Carroll: “You’ve got a couple old DB coaches here, and it’s interesting that’s how it turned out. It is an offensive era that we’re in, and with all the passing game it’s gone crazy. Maybe it’s fitting that we’ve been fighting our whole life trying to slow this thing down, and we get a chance to do it here on the biggest stage. Really we have very similar paths and the fact that we’re defensive guys, maybe that gives the defensive guys hope that maybe we can hire one of those guys in the league soon.”

(on how Seahawks owner Paul Allen has been different in allowing him to coach in his style)
Carroll: “I don’t think he’s been different, but he’s been perfect. He’s given us the freedom and the support at every turn to do the things that we wanted to do to make this program come around. I know John (Schneider) and I are so thrilled, that kind of direction and leadership that has allowed us to really take a lot of chances and be supportive in doing so. Really could not ask for a better guy. He’s just been incredibly right for us.”

(on if it was a change in philosophy or a change in this generation’s athletes that led to success for him)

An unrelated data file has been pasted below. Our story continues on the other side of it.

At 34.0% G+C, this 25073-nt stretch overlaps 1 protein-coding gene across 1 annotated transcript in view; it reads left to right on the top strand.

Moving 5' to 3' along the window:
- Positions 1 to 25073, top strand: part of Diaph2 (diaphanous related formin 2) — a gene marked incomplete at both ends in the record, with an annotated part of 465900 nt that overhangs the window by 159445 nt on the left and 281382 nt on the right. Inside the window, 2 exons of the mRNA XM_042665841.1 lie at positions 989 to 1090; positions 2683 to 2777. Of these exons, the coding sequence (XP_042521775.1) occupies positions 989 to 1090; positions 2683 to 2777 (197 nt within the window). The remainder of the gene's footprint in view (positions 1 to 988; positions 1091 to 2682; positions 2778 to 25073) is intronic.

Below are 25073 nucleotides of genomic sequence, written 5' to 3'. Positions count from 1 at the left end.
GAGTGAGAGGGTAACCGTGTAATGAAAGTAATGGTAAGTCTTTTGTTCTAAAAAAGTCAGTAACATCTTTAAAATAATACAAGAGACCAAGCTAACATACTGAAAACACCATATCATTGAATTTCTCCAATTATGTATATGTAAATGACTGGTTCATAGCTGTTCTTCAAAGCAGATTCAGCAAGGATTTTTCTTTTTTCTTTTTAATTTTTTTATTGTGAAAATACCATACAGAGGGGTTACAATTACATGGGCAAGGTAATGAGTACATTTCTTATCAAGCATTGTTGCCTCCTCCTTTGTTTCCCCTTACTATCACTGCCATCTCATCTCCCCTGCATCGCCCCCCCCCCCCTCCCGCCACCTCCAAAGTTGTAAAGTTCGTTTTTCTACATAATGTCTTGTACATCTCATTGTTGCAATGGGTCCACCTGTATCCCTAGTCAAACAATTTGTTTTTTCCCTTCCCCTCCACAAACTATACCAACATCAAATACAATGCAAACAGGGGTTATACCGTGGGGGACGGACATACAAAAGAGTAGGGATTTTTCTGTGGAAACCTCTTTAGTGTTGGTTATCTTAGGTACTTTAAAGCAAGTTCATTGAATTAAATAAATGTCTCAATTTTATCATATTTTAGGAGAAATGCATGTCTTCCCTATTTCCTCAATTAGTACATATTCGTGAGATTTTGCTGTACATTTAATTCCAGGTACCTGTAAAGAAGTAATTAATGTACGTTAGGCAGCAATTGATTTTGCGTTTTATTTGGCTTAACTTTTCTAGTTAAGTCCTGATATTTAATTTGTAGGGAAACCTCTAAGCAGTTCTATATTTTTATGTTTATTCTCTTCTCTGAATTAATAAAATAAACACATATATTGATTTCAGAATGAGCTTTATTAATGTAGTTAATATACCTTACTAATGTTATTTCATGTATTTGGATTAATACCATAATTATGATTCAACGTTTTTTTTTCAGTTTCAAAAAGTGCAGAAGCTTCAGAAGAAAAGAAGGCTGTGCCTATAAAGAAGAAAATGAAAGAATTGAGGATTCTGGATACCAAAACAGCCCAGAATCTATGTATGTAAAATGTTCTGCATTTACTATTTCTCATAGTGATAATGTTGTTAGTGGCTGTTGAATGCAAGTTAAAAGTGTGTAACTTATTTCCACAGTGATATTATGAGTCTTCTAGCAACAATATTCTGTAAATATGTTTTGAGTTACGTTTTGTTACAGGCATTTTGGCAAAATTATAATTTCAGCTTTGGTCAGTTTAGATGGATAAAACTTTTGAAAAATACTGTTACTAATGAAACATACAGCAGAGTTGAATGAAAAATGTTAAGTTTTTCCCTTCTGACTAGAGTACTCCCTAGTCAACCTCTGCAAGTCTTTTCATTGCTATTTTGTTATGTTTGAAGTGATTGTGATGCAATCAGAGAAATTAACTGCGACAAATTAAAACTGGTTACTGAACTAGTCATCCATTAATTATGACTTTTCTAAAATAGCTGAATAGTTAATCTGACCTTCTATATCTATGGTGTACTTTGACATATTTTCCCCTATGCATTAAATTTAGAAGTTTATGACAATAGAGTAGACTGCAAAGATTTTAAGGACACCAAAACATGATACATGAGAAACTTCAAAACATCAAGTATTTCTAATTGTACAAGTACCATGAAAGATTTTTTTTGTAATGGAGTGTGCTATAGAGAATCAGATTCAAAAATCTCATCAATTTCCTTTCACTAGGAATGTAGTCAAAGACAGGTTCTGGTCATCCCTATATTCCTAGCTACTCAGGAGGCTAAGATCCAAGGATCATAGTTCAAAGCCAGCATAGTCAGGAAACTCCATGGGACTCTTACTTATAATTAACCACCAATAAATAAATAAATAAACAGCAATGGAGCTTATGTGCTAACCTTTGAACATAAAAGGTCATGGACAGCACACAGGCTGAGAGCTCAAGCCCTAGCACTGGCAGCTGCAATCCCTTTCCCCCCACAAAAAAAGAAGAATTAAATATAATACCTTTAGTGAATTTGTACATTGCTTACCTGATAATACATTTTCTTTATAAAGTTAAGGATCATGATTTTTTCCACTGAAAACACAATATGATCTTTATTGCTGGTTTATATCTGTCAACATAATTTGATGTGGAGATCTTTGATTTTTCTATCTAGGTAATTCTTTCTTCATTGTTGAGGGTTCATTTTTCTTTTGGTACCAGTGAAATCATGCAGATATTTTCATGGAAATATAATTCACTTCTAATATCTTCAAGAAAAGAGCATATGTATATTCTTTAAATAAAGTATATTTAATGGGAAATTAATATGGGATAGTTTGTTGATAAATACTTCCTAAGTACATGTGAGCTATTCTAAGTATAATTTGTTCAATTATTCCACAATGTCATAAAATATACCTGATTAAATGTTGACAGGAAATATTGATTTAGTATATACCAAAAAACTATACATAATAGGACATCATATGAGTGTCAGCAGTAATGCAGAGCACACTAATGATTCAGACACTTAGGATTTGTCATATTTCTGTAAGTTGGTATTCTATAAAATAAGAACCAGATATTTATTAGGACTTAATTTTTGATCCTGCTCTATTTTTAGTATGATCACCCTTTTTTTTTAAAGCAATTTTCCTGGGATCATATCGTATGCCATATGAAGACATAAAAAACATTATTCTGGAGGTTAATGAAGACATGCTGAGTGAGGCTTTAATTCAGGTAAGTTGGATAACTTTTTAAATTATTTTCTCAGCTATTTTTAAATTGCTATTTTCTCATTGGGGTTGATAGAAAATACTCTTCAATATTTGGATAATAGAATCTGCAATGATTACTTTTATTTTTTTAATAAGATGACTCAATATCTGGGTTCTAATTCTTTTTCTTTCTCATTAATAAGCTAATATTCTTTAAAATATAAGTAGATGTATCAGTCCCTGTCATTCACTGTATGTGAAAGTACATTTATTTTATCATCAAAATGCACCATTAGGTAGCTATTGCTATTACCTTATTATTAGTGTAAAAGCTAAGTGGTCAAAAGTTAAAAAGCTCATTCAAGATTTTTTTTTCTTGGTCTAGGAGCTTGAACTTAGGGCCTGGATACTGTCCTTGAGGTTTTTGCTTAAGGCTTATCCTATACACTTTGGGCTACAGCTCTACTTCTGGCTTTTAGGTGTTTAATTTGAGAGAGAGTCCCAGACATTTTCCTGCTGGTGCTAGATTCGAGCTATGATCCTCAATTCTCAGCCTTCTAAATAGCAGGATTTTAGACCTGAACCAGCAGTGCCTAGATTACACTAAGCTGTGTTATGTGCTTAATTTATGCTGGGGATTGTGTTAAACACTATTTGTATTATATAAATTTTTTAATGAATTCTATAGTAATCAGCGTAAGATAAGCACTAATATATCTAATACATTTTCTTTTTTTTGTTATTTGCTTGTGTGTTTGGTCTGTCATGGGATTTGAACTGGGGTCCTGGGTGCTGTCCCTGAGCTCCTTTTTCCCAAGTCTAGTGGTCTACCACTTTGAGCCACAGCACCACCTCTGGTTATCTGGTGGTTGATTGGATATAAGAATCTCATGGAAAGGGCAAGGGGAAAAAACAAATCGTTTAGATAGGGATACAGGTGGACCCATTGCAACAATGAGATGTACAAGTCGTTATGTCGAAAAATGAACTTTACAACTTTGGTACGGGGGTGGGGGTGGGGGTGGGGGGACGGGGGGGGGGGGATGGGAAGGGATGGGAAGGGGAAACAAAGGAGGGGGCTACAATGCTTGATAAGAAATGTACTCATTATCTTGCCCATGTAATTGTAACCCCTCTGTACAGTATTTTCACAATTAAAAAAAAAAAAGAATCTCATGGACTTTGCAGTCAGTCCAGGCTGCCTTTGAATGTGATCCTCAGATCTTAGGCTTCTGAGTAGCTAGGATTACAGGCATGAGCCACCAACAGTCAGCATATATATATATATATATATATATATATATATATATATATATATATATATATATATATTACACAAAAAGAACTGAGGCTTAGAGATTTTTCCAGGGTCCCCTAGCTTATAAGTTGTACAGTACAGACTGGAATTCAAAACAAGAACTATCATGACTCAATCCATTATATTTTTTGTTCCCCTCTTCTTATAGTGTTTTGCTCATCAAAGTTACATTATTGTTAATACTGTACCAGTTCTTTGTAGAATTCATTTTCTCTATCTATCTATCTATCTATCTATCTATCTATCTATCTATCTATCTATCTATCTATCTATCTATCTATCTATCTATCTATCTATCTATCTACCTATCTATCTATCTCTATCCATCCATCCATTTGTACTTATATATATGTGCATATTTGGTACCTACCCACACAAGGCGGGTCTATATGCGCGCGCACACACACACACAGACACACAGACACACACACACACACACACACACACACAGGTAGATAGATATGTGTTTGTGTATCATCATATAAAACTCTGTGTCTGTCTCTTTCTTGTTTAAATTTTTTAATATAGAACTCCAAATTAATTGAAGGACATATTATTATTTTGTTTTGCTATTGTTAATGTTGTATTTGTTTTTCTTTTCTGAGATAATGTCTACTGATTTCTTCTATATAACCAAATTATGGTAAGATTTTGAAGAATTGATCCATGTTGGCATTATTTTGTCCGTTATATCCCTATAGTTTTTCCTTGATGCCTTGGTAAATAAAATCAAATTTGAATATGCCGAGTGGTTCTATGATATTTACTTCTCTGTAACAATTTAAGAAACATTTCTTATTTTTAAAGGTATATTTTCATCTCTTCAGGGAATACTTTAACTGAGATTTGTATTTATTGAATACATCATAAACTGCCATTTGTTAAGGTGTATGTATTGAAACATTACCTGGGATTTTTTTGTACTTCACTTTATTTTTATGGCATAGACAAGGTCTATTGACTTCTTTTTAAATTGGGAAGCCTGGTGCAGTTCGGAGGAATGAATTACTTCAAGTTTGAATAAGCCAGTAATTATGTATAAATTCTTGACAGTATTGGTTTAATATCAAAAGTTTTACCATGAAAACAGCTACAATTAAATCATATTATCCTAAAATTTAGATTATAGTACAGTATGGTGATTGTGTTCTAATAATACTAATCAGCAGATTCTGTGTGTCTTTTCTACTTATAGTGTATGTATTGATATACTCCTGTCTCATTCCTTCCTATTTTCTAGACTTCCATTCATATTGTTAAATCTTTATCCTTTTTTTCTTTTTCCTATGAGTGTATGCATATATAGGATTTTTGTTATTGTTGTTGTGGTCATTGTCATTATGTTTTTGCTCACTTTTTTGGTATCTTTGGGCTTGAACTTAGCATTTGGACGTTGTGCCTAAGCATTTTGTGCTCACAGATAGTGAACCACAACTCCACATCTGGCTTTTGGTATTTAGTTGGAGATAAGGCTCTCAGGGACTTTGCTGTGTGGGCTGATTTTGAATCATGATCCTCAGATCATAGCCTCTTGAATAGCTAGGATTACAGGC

Carroll: “I personally don’t feel like I’ve changed that much. I’ve just grown and learned how to better send the message out clearly and because the philosophy in my mind is more clear than it’s ever been. It really took me getting fired a couple times and getting kicked in the butt and all that to really get it to the point where it is now. Unfortunately, and I hate learning the hard way and I’m sure John (Fox) does too, but sometimes you have to and it’s taken some shots to get here. It’s a tremendous time for us. As we’re getting older we’ve been through so much and had so many experiences, so you can’t help but get better if you keep competing and keep battling. That’s really what’s happening. The biggest turn in the philosophy I think to make it clear to the players that we are here to support them and make them the best they can possibly be. I think that’s come to the front, wanting to continue to live that way in our program and make it clear to them that we’re going to do whatever it takes to allow them to have whatever they deserve. That has come a long way to get to that point. That’s where we are now, so we see that guys like being around it, they feel good about it and they’re trying to do the best they can to stay with it because it’s a good place to be. We’ll see how it turns out in the years ahead.”